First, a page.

DOUBLE EDGED SWORD
In the matter of an EC Application between Hui Po Chi v. Trade Travel (Hong Kong) Limited, DCEC No. 406 of 2017, H.H. Judge Levy, 9th September 2020.
The Applicant was a bus-captain who met 2 separate accidents respectively in the course of employment with Trade Travel (Hong Kong) Limited (“the Respondent”) and New Lantao Bus Co (1973) Limited (“New Lantao”).
The 1st alleged accident occurred on 12 April 2015 (“the 1st Alleged Accident”) when the Applicant was in the employ of the Respondent. 3 separate payments between April and June 2015 in the total sum of HK$23,704.94 were made to the Applicant (“the Said Payments”). According to the Respondent, the Said Payments were made under Section 33 of the Employment Ordinance, Cap. 51 (“EO”) for sickness allowances and not payments pursuant to Section 10 of the Employees’ Compensation Ordinance, Cap. 282 (“ECO”) as the Respondent had no knowledge of the 1st Alleged Accident at time when it made the Said Payments.
On 25th November 2015, the Applicant worked for New Lantao and she met with the 2nd alleged accident on 7th April 2016 (“the 2nd Alleged Accident”). The Applicant received periodical payments from New Lantao on various dates between April and November 2016.
Cunningham Lindsey (Hong Kong) Limited (“Cunningham”) was the loss adjuster appointed by Falcon Insurance Company (Hong Kong) Limited (“Falcon”), the EC insurer of both the Respondent and New Lantao. On 1st November 2016, Cunningham requested the Applicant to attend a medical examination pursuant to Section 16 (1A) of the ECO (“Purported s 16 Request”) scheduled on 6 December 2016 (“the Scheduled Examination”).
In response to the request, Messrs B Mak & Co (“B Mak”) for the Applicant wrote on 28th November 2016 that the Applicant would not attend the Scheduled Examination on the ground that the Applicant’s medical condition had yet to be stabilized. Falcon and Cunningham’s further requests of the Applicant attending another medical examination were also declined by B Mak.
As the Applicant had failed to attend the Scheduled Examination, the Respondent invoked Section 16(4) of the ECO and issued a Summons to strike out the Applicant’s EC Application.
The Learned Judge found that the Purported s 16 Request was made on behalf of the Respondent.
However, the Learned Judge rejected the Respondent’s argument that it had satisfied the statutory requirement to make periodical payment under Section 10 of ECO by making the Said Payments. By its own admission, the Said Payments were made under Section 33 of the EO and not Section 10 of the ECO. Furthermore, the Respondent had no knowledge of the 1st Alleged Accident when it made the Said Payments to the Applicant. Hence, the Respondent did not intend the Said Payments to be periodical payments for the purpose of Section 10 of the ECO.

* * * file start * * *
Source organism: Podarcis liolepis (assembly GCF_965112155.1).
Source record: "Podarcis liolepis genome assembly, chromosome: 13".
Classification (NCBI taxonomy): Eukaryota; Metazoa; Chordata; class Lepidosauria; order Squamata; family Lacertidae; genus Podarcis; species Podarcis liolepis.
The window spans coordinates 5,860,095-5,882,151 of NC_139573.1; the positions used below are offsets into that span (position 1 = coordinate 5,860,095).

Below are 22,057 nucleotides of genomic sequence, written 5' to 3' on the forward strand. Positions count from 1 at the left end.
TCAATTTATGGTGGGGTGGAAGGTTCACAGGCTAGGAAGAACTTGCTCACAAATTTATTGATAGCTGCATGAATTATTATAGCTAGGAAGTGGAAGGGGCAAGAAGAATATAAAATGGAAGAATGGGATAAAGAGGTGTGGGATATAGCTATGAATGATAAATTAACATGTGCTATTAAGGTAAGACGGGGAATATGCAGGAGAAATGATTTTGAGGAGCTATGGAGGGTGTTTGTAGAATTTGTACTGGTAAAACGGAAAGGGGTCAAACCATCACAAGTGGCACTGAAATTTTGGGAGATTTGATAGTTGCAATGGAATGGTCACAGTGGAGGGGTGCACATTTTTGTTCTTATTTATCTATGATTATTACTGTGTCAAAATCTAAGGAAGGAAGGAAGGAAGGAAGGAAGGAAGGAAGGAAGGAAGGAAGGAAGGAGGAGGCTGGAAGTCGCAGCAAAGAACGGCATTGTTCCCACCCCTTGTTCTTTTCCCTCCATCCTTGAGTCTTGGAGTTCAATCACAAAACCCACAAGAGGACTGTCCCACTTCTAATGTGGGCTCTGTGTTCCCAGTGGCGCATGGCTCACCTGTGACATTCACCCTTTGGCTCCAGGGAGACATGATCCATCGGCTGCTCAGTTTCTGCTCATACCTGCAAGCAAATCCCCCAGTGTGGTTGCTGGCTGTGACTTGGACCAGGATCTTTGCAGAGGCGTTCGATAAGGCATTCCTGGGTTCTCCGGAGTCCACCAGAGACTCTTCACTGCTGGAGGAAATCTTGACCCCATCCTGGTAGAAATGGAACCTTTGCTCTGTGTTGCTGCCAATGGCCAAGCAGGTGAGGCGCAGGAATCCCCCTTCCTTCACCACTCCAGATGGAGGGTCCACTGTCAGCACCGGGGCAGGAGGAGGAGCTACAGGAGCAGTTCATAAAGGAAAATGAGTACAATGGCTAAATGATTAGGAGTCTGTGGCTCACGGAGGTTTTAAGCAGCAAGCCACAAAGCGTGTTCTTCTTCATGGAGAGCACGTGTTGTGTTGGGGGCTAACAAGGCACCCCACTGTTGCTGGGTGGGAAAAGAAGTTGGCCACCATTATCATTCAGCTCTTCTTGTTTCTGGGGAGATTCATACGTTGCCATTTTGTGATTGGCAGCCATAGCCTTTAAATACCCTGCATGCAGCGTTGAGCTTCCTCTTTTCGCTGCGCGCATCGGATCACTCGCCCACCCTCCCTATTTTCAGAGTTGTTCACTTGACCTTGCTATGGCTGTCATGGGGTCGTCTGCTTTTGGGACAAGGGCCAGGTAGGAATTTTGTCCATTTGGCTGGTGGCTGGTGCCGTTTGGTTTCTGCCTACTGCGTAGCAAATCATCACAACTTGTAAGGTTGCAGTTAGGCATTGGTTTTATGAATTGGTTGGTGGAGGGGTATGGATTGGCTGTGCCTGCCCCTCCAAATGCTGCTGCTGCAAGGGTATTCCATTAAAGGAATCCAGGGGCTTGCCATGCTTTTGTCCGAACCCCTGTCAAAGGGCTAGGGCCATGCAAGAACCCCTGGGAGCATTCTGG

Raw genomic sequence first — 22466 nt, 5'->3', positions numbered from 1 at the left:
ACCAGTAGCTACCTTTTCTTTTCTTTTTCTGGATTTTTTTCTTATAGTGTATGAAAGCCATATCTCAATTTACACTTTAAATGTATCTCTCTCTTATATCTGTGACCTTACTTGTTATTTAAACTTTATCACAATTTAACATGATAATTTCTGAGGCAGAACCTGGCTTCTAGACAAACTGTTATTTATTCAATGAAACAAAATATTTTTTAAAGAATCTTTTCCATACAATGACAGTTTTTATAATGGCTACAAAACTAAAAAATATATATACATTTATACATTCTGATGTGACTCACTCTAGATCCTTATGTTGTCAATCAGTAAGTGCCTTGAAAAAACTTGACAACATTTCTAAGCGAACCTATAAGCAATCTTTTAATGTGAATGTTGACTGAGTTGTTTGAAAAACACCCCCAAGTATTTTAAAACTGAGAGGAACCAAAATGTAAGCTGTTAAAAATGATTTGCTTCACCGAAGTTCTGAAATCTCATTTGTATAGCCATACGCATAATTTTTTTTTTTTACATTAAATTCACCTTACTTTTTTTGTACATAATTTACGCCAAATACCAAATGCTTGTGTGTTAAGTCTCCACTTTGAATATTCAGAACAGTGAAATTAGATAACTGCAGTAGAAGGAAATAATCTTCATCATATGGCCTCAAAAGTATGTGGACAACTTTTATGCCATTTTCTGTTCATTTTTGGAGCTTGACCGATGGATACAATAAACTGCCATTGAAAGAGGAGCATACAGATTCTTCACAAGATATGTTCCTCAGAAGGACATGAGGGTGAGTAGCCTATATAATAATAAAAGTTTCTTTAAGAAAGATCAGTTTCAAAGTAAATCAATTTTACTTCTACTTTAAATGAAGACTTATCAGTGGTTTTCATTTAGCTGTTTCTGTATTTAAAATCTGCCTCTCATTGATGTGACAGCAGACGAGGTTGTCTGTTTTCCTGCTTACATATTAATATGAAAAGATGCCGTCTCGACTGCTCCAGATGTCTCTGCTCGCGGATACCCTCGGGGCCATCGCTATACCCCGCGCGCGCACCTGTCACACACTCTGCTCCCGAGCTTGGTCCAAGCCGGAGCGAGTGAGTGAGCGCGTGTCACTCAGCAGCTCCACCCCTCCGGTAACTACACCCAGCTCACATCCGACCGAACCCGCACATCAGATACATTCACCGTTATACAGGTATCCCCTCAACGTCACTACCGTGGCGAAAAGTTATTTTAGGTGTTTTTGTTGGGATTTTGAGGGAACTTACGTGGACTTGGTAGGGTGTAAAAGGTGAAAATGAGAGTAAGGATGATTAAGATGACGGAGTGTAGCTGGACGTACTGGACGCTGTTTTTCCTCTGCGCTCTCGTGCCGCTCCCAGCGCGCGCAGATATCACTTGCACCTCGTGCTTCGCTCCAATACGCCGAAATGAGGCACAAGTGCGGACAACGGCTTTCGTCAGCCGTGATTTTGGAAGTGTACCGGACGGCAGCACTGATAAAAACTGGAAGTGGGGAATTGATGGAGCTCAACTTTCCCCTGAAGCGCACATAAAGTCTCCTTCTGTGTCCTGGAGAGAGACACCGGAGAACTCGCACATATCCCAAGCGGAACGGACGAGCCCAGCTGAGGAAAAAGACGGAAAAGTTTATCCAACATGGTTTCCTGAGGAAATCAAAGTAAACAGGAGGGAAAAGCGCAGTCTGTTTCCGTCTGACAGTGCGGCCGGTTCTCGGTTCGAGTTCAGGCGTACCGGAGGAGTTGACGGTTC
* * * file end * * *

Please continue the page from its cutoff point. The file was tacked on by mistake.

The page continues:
The Learned Judge also rejected the Respondent’s argument that it had satisfied the periodical payment requirement under Section 10 of the ECO by the Applicant’s admitting receipt of the periodical payments paid by New Lantao. There was no evidence showing the periodical payment received by the Applicant from New Lantao was made on behalf of the Respondent.
As the Respondent had not made the periodical payments at the time when Cunningham made the Purported s 16 Request, the Respondent was therefore not entitled to make the Purported s 16 Request in the first place for the purpose of Section 16(1) of the ECO.
The Learned Judge, by way of obiter dictum, reminded the legal practitioners again that that refusal to attend the Section 16 medical examination on the ground that the employee’s medical condition is not stabilized does not constitute “reasonable cause” for the purpose of Section 16(4) of the ECO.
About 2 years ago, legal practitioners acting for the defence in the EC claim were thrilled to read the Judgment handed down by H.H. Judge Harold Leung in the case of Cheung Sau Lin v. Tsui Wah Efford Management Limited, DCEC No. 2438 of 2014, which can be regarded as the pioneer judgment in bringing Section 16(4) of the ECO to life. Simply put, if the employee is receiving periodical payment from the employer, the employer is entitled to arrange medical examination under Section 16(1) of the ECO and if the employee refuses to attend such an examination, the making of periodical payment can be suspended until the employee attends the medical examination. If the failure exceeds 15 days from the date of the medical examination, no compensation shall be payable pursuant to Section 16(4) of the ECO unless the Court finds a reasonable cause for such failure.
However, this sword seems to have been mistakenly drawn by the defence in the last 2 years. It appears that some of the legal practitioners have mistaken one important element required under Section 16(4) of the ECO, that is, the periodical payment must be paid by the same employer and it needs to be continued paying to the employee at the time when the request for medical examination is made to the employee.
This sword is powerful. The ECO scheme is meant to be a no-fault and quick financial relief mechanism for the employee to get the compensation. One could reasonably expect the Court will take a very stringent approach in ensuring all legal requirements have been strictly complied with before dismissing an employee’s claim entirely.